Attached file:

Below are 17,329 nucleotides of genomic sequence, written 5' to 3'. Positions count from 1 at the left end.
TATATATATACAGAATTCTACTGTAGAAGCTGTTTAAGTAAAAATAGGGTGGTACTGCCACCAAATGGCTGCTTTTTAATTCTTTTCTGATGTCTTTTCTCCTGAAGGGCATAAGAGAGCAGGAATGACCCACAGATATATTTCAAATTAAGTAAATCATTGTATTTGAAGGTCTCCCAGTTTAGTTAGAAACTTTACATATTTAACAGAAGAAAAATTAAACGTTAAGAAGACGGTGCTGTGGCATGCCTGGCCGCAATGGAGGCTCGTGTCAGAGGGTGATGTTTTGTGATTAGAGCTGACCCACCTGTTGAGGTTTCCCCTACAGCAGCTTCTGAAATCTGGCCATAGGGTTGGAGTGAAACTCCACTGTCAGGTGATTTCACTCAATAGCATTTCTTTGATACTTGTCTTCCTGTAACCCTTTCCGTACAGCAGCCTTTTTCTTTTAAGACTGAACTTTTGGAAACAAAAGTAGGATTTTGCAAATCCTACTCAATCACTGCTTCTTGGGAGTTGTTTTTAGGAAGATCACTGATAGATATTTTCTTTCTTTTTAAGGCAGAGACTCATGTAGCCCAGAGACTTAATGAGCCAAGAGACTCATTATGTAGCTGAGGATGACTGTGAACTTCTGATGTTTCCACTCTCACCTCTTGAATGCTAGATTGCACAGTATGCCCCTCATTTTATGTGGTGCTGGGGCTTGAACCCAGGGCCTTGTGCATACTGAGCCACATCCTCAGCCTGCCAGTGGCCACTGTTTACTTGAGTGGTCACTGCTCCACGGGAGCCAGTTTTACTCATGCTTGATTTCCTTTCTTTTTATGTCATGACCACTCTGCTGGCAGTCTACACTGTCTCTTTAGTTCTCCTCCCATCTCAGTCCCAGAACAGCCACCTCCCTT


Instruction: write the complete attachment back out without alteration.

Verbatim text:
Below are 17,329 nucleotides of genomic sequence, written 5' to 3'. Positions count from 1 at the left end.
TATATATATACAGAATTCTACTGTAGAAGCTGTTTAAGTAAAAATAGGGTGGTACTGCCACCAAATGGCTGCTTTTTAATTCTTTTCTGATGTCTTTTCTCCTGAAGGGCATAAGAGAGCAGGAATGACCCACAGATATATTTCAAATTAAGTAAATCATTGTATTTGAAGGTCTCCCAGTTTAGTTAGAAACTTTACATATTTAACAGAAGAAAAATTAAACGTTAAGAAGACGGTGCTGTGGCATGCCTGGCCGCAATGGAGGCTCGTGTCAGAGGGTGATGTTTTGTGATTAGAGCTGACCCACCTGTTGAGGTTTCCCCTACAGCAGCTTCTGAAATCTGGCCATAGGGTTGGAGTGAAACTCCACTGTCAGGTGATTTCACTCAATAGCATTTCTTTGATACTTGTCTTCCTGTAACCCTTTCCGTACAGCAGCCTTTTTCTTTTAAGACTGAACTTTTGGAAACAAAAGTAGGATTTTGCAAATCCTACTCAATCACTGCTTCTTGGGAGTTGTTTTTAGGAAGATCACTGATAGATATTTTCTTTCTTTTTAAGGCAGAGACTCATGTAGCCCAGAGACTTAATGAGCCAAGAGACTCATTATGTAGCTGAGGATGACTGTGAACTTCTGATGTTTCCACTCTCACCTCTTGAATGCTAGATTGCACAGTATGCCCCTCATTTTATGTGGTGCTGGGGCTTGAACCCAGGGCCTTGTGCATACTGAGCCACATCCTCAGCCTGCCAGTGGCCACTGTTTACTTGAGTGGTCACTGCTCCACGGGAGCCAGTTTTACTCATGCTTGATTTCCTTTCTTTTTATGTCATGACCACTCTGCTGGCAGTCTACACTGTCTCTTTAGTTCTCCTCCCATCTCAGTCCCAGAACAGCCACCTCCCTT